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Shows Like How I Met Your Mother That Romantic Sitcom Fans Need To See

It's hard not to miss "How I Met Your Mother" sometimes. Even though the ending left a sour taste with many fans, and almost every misogynist plotline involving Barney hasn't aged very well, "HIMYM" came along just a year after "Friends" ended and filled the same role in our lives for nine seasons. The chemistry of its leads gave the show a lived-in, authentic feeling. Unlike a lot of other sitcoms, these characters laughed at each others' jokes, giving you the sense that they actually liked and knew each other. Creators Carter Bays and Craig Thomas also did innovative things with plot and time, nestling several flashbacks within a single episode, or introducing multiple long-simmering Easter Eggs into the story (beyond just the titular mystery of the mother) to create a unique, memorable show.

So, while we wait with baited breath for the currently filming spinoff "How I Met Your Father" to make its way to Hulu, here are shows romantic sitcom fans need to see to re-capture some of that "How I Met Your Mother" feeling.


If flashbacks are your thing, the British show "Lovesick" takes them to even further heights than "How I Met Your Mother" ever managed. Main character Dylan, a very Ted-like romantic played charmingly by singer-songwriter Johnny Flynn, gets diagnosed with chlamydia and contacts old partners to tell them to get tested. Every episode centers around a flashback to a completely different point in time, eventually charting complex story arcs for Dylan and his two closest friends, Evie (Antonia Thomas as a Robin-esque detached love interest) and Luke (Daniel Ings essentially doing a Barney impression). Think of it as "Friends" with the structure of "Lost," but British.

Originally a Channel 4 production, Netflix produced the second and third seasons of "Lovesick," and also rescued the show from its unfortunate original title, "Scrotal Recall." (The first season is great, but the title made it hard to earnestly recommend to your friends.) Even star Antonia Thomas told Paste, "It's just so weird to feel proud about everything about the show but not wanting to talk about it because of the name!"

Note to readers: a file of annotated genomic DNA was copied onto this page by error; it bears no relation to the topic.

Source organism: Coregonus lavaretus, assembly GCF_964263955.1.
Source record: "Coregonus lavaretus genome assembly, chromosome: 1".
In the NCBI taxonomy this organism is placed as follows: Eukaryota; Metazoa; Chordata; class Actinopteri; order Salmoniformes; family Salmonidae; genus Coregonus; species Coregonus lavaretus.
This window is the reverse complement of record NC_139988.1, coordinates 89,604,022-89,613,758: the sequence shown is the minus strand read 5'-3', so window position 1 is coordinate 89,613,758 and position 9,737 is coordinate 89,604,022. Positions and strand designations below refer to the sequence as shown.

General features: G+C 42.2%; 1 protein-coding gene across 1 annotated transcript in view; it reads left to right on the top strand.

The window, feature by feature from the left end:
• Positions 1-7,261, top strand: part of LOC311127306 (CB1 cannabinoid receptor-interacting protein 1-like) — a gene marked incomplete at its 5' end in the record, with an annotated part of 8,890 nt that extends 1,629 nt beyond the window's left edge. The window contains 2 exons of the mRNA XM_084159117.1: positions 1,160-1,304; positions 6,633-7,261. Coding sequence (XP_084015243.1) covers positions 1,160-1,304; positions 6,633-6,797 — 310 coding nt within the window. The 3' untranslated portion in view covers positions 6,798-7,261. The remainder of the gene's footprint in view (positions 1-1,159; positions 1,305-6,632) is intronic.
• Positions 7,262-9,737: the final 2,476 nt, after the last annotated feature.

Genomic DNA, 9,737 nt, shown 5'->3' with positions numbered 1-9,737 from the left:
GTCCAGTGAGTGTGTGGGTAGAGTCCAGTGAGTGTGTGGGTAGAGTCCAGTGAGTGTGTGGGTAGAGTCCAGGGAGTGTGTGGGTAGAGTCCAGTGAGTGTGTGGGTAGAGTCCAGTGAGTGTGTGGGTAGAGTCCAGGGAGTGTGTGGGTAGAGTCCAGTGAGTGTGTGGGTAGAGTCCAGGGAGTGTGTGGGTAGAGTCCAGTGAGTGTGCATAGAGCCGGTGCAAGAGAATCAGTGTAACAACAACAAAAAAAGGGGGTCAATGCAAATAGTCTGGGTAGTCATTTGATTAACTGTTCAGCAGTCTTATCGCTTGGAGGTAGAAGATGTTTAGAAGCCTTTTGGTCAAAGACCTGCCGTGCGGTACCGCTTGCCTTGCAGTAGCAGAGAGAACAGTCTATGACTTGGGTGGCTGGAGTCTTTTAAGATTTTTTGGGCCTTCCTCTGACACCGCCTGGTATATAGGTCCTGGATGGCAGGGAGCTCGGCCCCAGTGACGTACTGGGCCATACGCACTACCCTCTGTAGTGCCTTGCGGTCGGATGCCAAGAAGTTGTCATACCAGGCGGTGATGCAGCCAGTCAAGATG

Sex Education

Even though a lot of the sexual humor on "How I Met Your Mother" is very dated from a post #MeToo sense, it was a show that was more sex-positive and frank about the role of sexuality in our lives than sitcoms that came before it. When you think about, the Ted narrating the show from 2030 was remarkably open in discussing his sex life with his teenage children — although not nearly as open as Dr. Jean Milburn on "Sex Education" is with her own son.

For three seasons, "Sex Education" has followed the students of repressed British secondary school Moordale as Dr. Milburn, expertly played by Gillian Anderson, passes on a frankness and openness about modern sexuality to her son Otis (Asa Butterfield) that slowly becomes revolutionary within the school. It's a show that's by turns hilarious and swoon-worthy romantic, combining a modern, progressive embrace of the complexity of sexuality with the same relationship mixing and matching that marked the DNA of its sitcom predecessors.

You're The Worst

"You're The Worst" is a show which hammers home that no matter how cynical or hard-wired against romance we may find ourselves, the pull of cliché and sappiness is right there in your face when you meet someone you get along with. Over five seasons, it charts less of a "will they/won't they?" and more of a "should they?" as it follows Jimmy (Chris Geere), a caustic British novelist, and Gretchen (Aya Cash), a selfish Los Angeles publicist. It captures the brunch-obsessed, kaleidoscopic feeling of LA timelessness as well as "How I Met Your Mother" conveyed what it's like to hop bars in downtown New York, and its misanthropy eventually gives way to a very "HIMYM" like sweetness, here and there.

"You're The Worst" told a realistic, compelling story of relationship dysfunction while also taking time to delve into the issues that can lie underneath, with episodes spotlighting clinical depression, therapy, and PTSD over the course of its run. In the final season, not to give anything away, creator Stephen Falk employs strategic flash-forwards to dangle questions about how "happily ever after" these complicated people can actually live, expertly using the expectations that shows like "How I Met Your Mother" have conditioned us for, to reveal surprising answers.


"Catastrophe" is another show that's realistic, romantic, and can satisfy the desire to see what a relationship actually looks like after "How I Met Your Mother" spent nine years building up to the beginning of one. Co-created, co-written, and co-starring Rob Delaney and Sharon Horgan, "Catastrophe" tells the story of a couple that gets pregnant after a casual fling, and then decides to get married and get to know each other as they go along. It's honest, grimy in its detail about pregnancy and middle age, and downright hilarious as its two leads dissect and re-examine what's expected of a marriage in the modern age.